15 Special Tools That You Might Need

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This is the second post of a series on gardening tools. While you can do quite well with just the 10 Most Useful Gardening Tools there will be situations where you will require other special tools, including one mystery tool that will be revealed at the end of the post.

15 Special Tools – Photo by Marc

Please note that this post contains affiliate links to Amazon.ca – I make a small commission if you purchase tools using these links so thanks in advance if you decide to do so. While some of these tools are not exactly what I own they are comparable in function. But see my note at the end of the post if you can’t afford to buy new tools.

So what special tools might you need based on the work you need to do?

Note that the numbers in front of the tool name correspond to the number in the lead set of photos above.

Lawn tools:

1. Lawnmower: Yes, this is an old-style manual reel version. I have a small lawn in my front yard and find this is all I need. It does have some issues getting through thick, tall grass but we try and keep the lawn trimmed regularly in the spring when it is actively growing. While there are more expensive and fancier ones, you can find basic ones.

2. Grass trimmer: Notice a trend? I prefer this manual version of the powered, noisy trimmers most people use on a Saturday morning or Sunday afternoon. Reduced noise, no gas smell, low maintenance, good for the environment and healthy exercise are the main benefits of using this old technology. Hard to find the horizontal version that I have for a decent price; alternative is the vertical blade version which will work as well.

3. Aerator: Again a manual tool that puts lots of holes in your lawn. Powered aerators are great but I always worry that they will damage my sprinkler heads. This hand aerator will give you a bit of a workout – best to do after a rain as the soil will be easier to poke into.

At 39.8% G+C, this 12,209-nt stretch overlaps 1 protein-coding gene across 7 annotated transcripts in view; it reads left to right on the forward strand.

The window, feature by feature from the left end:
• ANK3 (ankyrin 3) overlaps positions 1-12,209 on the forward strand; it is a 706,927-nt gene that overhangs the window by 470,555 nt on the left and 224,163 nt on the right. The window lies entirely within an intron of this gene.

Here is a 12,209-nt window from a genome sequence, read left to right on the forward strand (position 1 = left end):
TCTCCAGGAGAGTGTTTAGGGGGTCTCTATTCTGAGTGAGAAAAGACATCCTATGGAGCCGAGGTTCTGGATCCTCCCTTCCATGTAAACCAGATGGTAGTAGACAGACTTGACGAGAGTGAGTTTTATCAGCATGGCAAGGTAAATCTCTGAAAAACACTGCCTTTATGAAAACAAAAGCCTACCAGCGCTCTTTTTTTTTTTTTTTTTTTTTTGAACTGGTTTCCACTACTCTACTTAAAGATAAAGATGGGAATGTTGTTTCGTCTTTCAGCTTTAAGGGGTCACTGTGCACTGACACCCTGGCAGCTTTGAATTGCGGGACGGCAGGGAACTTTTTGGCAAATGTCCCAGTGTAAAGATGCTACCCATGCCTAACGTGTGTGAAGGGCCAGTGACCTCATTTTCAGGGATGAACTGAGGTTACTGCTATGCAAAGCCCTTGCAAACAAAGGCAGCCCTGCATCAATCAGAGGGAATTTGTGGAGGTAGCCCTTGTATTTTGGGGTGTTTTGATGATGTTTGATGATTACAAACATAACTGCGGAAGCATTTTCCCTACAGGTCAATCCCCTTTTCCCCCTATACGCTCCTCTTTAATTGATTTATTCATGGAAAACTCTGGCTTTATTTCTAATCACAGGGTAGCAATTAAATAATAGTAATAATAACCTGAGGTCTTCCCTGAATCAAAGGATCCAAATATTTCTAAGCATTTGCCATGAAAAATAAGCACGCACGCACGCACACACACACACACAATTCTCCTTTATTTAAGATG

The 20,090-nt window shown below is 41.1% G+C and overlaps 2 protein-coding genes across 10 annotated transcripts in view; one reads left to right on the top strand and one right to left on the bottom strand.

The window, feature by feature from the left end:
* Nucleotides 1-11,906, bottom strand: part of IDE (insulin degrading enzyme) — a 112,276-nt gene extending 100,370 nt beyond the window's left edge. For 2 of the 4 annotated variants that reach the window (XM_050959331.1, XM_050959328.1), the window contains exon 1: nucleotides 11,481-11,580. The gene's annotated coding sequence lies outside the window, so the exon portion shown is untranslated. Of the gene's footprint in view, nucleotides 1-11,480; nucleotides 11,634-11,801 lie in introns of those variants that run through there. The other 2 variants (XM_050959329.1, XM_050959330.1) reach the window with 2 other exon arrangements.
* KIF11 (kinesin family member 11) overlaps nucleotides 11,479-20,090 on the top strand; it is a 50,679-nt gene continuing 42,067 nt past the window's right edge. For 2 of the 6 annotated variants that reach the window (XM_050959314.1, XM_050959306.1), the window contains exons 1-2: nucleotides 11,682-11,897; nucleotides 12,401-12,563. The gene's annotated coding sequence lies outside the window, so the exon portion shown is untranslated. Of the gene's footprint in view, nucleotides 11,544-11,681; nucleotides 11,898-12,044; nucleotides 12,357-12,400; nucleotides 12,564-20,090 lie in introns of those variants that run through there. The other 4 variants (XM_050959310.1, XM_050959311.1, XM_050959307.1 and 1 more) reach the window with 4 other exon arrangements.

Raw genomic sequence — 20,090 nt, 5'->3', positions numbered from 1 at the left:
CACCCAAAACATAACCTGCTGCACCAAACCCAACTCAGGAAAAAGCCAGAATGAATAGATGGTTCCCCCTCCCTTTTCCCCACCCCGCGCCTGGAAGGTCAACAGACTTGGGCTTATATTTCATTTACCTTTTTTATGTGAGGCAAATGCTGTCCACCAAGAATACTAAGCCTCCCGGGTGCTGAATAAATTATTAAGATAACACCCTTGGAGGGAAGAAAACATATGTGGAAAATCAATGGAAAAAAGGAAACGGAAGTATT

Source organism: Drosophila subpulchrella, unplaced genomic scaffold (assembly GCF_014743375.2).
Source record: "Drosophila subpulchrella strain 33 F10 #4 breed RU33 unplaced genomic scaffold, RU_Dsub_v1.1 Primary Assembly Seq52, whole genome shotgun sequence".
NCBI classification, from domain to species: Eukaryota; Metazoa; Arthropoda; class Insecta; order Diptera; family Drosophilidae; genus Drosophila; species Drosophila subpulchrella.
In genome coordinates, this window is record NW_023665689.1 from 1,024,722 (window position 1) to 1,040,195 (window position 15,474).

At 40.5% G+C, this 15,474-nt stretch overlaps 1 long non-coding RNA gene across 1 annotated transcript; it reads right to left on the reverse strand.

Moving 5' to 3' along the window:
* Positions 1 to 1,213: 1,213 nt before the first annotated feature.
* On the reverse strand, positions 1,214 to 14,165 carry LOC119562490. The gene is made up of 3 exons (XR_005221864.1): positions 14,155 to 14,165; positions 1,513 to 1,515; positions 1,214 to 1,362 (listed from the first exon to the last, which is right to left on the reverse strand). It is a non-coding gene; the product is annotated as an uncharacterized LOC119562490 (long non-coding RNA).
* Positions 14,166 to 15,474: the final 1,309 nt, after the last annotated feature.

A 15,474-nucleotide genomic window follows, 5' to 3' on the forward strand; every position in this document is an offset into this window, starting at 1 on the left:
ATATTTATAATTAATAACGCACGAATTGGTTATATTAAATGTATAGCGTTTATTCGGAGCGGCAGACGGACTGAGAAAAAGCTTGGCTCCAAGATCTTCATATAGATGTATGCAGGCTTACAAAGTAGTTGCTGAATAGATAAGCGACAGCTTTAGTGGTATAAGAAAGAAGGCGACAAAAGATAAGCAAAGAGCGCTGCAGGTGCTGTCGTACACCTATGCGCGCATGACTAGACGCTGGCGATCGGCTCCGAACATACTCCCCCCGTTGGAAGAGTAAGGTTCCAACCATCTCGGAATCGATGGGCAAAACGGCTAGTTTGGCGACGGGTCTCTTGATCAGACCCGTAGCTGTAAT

Tree tools:

4. Long-handled pruner with saw: Much safer to stand on the ground to trim your trees. Although I do also have an orchard ladder (three legs) that I use to get even more height as I have some tall fruit trees. Best to get one with a saw that you can attach and detach for those larger branches.

5. Lopper: This takes over where your pruners stop being able to handle thicker branches. This pair is extendable. Also goes by the nickname Cindi Lauper (I grew up in the 80’s!).

6. Bowsaw: This takes over where your lopper stops being able to handle branches. If this bowsaw can’t handle it then you’ll likely need a chainsaw so you may want to hire an arbourist to trim your trees.

7. Fruit picker: Incredibly handy at harvest time as it allows you to pick fruit without damaging it and again having to climb ladders except for the tallest trees. Of course also have some buckets on hand to empty the picker into as it can get very heavy quickly and then is tiring on the arms. If you buy this you’ll also need a pole.

8. Leaf rake: Once again a “manual” tool instead of the common gas-powered or electric-powered leaf blower. Much more peaceful and tranquil to rake up leaves without the noise of a leaf blower and the dust they create. The leaves you rake up can be composted for a very useful mulch. This one is a bit better than the one I have as it is adjustable.

Transport tools:

9. Hand truck/dolly: Use it to move pots and other heavy objects that are hard to lift into the wheelbarrow. Some versions like mine can be changed to a four wheel dolly or a standup two wheel dolly.

10. Wheelbarrow: Great for moving around large quantities of soil, compost, mulch or leaves and other debris. There are also various garden carts with two wheels that can be easier to handle. Best of shopping at your local hardware store, garden centre or home centre for this because of the size and ideally you want to try it out if you can before buying it.

Miscellaneous:

11. Long-handled and short-handled cultivator: While my hoe does have two prongs on the other side of the handle opposite the hoe end, I still prefer using the long handled cultivator as it does a better job of loosening soil. The short-handled one is great for containers and working in tight quarters where you have many plants in a small area